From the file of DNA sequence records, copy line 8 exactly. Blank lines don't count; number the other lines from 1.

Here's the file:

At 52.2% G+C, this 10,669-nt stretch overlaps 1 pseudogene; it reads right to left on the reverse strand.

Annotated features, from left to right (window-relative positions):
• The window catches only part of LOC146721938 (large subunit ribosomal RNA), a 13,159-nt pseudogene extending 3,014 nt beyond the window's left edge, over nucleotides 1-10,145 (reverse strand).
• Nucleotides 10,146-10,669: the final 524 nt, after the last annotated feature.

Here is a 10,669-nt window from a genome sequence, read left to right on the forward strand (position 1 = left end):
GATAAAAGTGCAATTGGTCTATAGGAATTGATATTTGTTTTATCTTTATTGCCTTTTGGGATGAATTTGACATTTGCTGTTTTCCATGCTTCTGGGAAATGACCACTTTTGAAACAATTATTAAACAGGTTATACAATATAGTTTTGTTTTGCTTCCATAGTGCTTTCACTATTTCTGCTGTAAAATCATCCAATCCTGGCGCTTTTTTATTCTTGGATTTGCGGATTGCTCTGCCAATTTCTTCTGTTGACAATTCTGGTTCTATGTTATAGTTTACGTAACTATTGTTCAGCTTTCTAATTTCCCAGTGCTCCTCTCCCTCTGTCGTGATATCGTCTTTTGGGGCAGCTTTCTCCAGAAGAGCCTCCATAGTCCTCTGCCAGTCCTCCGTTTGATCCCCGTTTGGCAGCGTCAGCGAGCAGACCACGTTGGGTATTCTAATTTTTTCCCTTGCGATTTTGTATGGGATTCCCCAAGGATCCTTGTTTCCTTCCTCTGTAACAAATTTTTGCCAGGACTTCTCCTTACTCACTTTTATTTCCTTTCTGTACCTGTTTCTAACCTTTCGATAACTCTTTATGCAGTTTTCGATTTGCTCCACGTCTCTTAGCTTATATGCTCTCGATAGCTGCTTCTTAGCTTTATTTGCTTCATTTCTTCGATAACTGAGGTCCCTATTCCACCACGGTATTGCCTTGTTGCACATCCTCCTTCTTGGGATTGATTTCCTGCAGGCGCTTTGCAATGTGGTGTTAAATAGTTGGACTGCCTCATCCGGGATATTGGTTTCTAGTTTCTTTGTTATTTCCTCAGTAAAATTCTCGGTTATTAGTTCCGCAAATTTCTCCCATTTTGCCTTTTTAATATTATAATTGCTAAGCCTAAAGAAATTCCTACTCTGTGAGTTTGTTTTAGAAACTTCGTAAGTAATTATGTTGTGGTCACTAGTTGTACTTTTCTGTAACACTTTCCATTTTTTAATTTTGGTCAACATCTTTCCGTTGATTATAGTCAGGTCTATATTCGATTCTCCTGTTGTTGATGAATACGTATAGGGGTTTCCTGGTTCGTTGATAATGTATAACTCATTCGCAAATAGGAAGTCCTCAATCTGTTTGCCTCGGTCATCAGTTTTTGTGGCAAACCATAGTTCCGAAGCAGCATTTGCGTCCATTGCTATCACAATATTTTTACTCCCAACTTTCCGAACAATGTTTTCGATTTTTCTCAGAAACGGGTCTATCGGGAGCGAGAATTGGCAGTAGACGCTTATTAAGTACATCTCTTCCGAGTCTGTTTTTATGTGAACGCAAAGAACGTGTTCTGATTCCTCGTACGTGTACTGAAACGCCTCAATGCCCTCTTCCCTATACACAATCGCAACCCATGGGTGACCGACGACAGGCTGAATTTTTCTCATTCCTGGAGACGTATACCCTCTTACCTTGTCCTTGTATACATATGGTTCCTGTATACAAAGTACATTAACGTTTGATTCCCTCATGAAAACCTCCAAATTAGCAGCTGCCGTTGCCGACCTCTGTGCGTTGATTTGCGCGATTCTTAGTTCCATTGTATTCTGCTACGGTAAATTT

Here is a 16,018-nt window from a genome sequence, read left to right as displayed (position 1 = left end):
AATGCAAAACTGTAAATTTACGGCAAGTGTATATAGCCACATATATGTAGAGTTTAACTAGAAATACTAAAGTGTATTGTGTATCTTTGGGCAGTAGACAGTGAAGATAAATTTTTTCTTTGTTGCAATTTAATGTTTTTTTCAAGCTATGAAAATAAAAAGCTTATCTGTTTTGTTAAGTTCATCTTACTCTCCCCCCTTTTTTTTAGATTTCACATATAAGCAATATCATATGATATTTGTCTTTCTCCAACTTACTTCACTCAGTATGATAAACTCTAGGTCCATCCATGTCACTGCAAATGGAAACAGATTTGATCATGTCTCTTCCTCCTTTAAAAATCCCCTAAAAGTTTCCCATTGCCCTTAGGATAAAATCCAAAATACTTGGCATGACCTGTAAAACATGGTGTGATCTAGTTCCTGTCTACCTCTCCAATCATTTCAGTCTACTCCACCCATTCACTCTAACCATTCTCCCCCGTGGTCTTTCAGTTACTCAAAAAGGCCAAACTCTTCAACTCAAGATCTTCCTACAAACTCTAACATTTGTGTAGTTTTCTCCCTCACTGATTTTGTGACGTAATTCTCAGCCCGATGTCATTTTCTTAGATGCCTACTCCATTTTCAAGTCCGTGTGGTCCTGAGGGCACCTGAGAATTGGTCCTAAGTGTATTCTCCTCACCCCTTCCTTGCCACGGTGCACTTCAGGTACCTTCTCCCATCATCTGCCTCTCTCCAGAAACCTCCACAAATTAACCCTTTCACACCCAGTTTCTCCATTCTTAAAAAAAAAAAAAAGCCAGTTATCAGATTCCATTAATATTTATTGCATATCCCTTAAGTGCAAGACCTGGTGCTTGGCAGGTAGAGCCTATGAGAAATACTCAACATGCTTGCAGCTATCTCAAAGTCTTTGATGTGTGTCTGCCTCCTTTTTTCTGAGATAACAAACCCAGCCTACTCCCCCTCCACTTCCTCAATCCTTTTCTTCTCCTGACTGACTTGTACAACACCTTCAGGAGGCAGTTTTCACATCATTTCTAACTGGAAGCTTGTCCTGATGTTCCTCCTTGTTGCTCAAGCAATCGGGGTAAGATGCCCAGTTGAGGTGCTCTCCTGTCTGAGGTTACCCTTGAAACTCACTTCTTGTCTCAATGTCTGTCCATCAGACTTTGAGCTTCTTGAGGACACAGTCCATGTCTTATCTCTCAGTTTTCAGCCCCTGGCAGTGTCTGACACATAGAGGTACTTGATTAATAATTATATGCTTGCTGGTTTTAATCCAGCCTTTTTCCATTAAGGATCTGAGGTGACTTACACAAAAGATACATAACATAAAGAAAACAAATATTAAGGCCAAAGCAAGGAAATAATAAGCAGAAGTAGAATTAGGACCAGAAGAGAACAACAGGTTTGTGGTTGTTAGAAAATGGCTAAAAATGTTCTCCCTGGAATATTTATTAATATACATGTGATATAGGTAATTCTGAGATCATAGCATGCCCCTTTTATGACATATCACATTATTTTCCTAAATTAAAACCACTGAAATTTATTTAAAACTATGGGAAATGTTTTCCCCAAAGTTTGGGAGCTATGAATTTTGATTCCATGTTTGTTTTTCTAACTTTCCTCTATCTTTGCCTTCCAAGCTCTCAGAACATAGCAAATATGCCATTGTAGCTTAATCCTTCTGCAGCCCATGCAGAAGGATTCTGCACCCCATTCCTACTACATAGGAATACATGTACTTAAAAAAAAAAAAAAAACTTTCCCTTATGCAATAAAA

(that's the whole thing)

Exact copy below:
AATGCAAAACTGTAAATTTACGGCAAGTGTATATAGCCACATATATGTAGAGTTTAACTAGAAATACTAAAGTGTATTGTGTATCTTTGGGCAGTAGACAGTGAAGATAAATTTTTTCTTTGTTGCAATTTAATGTTTTTTTCAAGCTATGAAAATAAAAAGCTTATCTGTTTTGTTAAGTTCATCTTACTCTCCCCCCTTTTTTTTAGATTTCACATATAAGCAATATCATATGATATTTGTCTTTCTCCAACTTACTTCACTCAGTATGATAAACTCTAGGTCCATCCATGTCACTGCAAATGGAAACAGATTTGATCATGTCTCTTCCTCCTTTAAAAATCCCCTAAAAGTTTCCCATTGCCCTTAGGATAAAATCCAAAATACTTGGCATGACCTGTAAAACATGGTGTGATCTAGTTCCTGTCTACCTCTCCAATCATTTCAGTCTACTCCACCCATTCACTCTAACCATTCTCCCCCGTGGTCTTTCAGTTACTCAAAAAGGCCAAACTCTTCAACTCAAGATCTTCCTACAAACTCTAACATTTGTGTAGTTTTCTCCCTCACTGATTTTGTGACGTAATTCTCAGCCCGATGTCATTTTCTTAGATGCCTACTCCATTTTCAAGTCCGTGTGGTCCTGAGGGCACCTGAGAATTGGTCCTAAGTGTATTCTCCTCACCCCTTCCTTGCCACGGTGCACTTCAGGTACCTTCTCCCATCATCTGCCTCTCTCCAGAAACCTCCACAAATTAACCCTTTCACACCCAGTTTCTCCATTCTTAAAAAAAAAAAAAAGCCAGTTATCAGATTCCATTAATATTTATTGCATATCCCTTAAGTGCAAGACCTGGTGCTTGGCAGGTAGAGCCTATGAGAAATACTCAACATGCTTGCAGCTATCTCAAAGTCTTTGATGTGTGTCTGCCTCCTTTTTTCTGAGATAACAAACCCAGCCTACTCCCCCTCCACTTCCTCAATCCTTTTCTTCTCCTGACTGACTTGTACAACACCTTCAGGAGGCAGTTTTCACATCATTTCTAACTGGAAGCTTGTCCTGATGTTCCTCCTTGTTGCTCAAGCAATCGGGGTAAGATGCCCAGTTGAGGTGCTCTCCTGTCTGAGGTTACCCTTGAAACTCACTTCTTGTCTCAATGTCTGTCCATCAGACTTTGAGCTTCTTGAGGACACAGTCCATGTCTTATCTCTCAGTTTTCAGCCCCTGGCAGTGTCTGACACATAGAGGTACTTGATTAATAATTATATGCTTGCTGGTTTTAATCCAGCCTTTTTCCATTAAGGATCTGAGGTGACTTACACAAAAGATACATAACATAAAGAAAACAAATATTAAGGCCAAAGCAAGGAAATAATAAGCAGAAGTAGAATTAGGACCAGAAGAGAACAACAGGTTTGTGGTTGTTAGAAAATGGCTAAAAATGTTCTCCCTGGAATATTTATTAATATACATGTGATATAGGTAATTCTGAGATCATAGCATGCCCCTTTTATGACATATCACATTATTTTCCTAAATTAAAACCACTGAAATTTATTTAAAACTATGGGAAATGTTTTCCCCAAAGTTTGGGAGCTATGAATTTTGATTCCATGTTTGTTTTTCTAACTTTCCTCTATCTTTGCCTTCCAAGCTCTCAGAACATAGCAAATATGCCATTGTAGCTTAATCCTTCTGCAGCCCATGCAGAAGGATTCTGCACCCCATTCCTACTACATAGGAATACATGTACTTAAAAAAAAAAAAAAAACTTTCCCTTATGCAATAAAA